Past research has found that married men have advantages in the labor market. In this paper we examine the extent to which the advantage of married men is evident in research and development organizations with different characteristics. Specifically, we examine the extent to which each of the following organizational characteristics enhance or limit the advantages that married men enjoy both in access to favorable work experiences on the job and in the evaluation of their performance: the extent of involvement in basic research, the proportion of funding from corporate sources, the extent of external contracting, the tightness of work schedules, and the use cross-functional teams. Using information from managers to measure organizational characteristics, we find that married men are advantaged in all types of R&D organizations.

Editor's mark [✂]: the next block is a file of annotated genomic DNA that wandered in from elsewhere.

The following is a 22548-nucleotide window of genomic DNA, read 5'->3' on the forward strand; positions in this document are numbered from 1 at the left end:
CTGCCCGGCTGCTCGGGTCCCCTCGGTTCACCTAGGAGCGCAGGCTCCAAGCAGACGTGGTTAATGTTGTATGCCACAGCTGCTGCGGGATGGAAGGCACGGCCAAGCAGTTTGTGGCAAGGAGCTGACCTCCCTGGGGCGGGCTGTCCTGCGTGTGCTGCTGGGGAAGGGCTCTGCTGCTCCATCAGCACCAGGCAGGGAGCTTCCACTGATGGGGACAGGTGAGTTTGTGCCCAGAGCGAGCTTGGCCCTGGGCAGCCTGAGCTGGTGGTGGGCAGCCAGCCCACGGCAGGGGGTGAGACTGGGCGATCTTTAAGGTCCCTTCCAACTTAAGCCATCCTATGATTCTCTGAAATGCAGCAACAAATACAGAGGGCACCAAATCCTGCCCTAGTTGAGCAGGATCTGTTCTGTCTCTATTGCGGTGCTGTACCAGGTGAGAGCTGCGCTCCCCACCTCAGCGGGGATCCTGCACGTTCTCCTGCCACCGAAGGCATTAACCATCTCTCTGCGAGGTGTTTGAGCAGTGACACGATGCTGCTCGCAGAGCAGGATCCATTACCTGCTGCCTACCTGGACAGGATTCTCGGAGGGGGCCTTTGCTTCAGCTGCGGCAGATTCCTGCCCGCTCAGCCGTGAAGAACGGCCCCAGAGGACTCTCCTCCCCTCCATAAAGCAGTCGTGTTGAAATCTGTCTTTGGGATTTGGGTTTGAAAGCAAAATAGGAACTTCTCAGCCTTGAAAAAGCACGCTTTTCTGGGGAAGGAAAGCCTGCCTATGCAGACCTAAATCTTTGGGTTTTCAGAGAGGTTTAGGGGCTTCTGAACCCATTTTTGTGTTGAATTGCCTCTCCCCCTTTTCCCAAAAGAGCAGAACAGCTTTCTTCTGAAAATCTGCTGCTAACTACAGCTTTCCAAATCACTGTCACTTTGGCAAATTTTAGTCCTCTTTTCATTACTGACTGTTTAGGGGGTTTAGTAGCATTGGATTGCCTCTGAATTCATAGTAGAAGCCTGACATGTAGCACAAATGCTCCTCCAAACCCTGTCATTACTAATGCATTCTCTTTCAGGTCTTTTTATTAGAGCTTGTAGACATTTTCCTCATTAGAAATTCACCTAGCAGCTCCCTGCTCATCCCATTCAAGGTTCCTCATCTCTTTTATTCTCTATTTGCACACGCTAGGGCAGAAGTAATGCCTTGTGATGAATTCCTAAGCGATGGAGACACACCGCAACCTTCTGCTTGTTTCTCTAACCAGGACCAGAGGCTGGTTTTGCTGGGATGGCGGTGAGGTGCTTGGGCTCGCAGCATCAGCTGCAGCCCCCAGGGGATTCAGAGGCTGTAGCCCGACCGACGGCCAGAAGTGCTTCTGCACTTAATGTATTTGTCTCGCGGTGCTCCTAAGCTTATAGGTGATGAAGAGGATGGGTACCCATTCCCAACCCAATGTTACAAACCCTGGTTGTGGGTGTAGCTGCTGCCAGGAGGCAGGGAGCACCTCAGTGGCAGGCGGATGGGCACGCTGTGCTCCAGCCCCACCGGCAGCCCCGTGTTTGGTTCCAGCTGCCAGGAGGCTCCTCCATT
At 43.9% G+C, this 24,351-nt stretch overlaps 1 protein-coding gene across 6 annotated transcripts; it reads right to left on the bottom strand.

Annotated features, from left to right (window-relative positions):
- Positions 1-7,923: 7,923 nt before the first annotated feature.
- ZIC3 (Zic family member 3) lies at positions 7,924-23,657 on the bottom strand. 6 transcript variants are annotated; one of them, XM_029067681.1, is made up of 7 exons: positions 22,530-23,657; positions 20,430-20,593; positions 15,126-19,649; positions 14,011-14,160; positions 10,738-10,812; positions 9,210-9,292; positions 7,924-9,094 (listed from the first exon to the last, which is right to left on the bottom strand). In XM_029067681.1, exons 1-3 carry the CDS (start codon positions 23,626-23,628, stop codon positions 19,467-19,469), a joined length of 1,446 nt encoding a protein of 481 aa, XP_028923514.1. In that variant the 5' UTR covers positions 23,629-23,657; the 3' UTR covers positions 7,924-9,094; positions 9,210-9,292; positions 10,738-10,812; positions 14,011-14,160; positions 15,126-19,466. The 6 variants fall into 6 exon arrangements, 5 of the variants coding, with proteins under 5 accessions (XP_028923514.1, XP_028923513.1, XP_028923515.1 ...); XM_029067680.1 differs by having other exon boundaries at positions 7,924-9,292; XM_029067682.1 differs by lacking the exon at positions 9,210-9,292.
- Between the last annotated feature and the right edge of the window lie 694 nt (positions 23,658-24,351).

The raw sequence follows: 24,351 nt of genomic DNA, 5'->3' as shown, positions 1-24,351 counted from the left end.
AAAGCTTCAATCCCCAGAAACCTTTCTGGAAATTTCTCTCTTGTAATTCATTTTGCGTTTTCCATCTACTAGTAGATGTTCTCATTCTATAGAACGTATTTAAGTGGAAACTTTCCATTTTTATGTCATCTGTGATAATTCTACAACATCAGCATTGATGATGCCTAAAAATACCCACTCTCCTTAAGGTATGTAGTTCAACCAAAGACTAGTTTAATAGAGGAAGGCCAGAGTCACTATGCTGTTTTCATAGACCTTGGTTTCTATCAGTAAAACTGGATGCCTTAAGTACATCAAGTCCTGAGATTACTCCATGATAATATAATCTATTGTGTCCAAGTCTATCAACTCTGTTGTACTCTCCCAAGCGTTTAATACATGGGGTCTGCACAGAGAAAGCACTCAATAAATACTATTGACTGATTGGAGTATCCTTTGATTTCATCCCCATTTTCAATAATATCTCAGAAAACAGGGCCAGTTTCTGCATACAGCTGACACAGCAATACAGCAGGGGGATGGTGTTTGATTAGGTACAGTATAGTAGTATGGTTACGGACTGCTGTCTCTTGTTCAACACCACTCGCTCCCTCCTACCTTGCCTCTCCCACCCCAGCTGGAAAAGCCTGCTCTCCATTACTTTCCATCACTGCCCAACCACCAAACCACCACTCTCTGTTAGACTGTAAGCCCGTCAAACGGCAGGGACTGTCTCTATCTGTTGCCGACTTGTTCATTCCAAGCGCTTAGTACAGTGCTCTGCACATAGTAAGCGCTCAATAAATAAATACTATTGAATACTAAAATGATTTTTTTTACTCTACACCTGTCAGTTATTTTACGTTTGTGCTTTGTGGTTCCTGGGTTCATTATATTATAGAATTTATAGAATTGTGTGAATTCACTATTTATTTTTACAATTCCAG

Post, C., Farris, G.F. and Cordero, R. (2004), "THE MARRIAGE ADVANTAGE FOR MEN IN SCIENCE AND ENGINEERING ORGANIZATIONS", DiTomaso, N. and Post, C. (Ed.) Diversity in the Work Force (Research in the Sociology of Work, Vol. 14), Emerald Group Publishing Limited, Bingley, pp. 247-275. https://doi.org/10.1016/S0277-2833(04)14010-7
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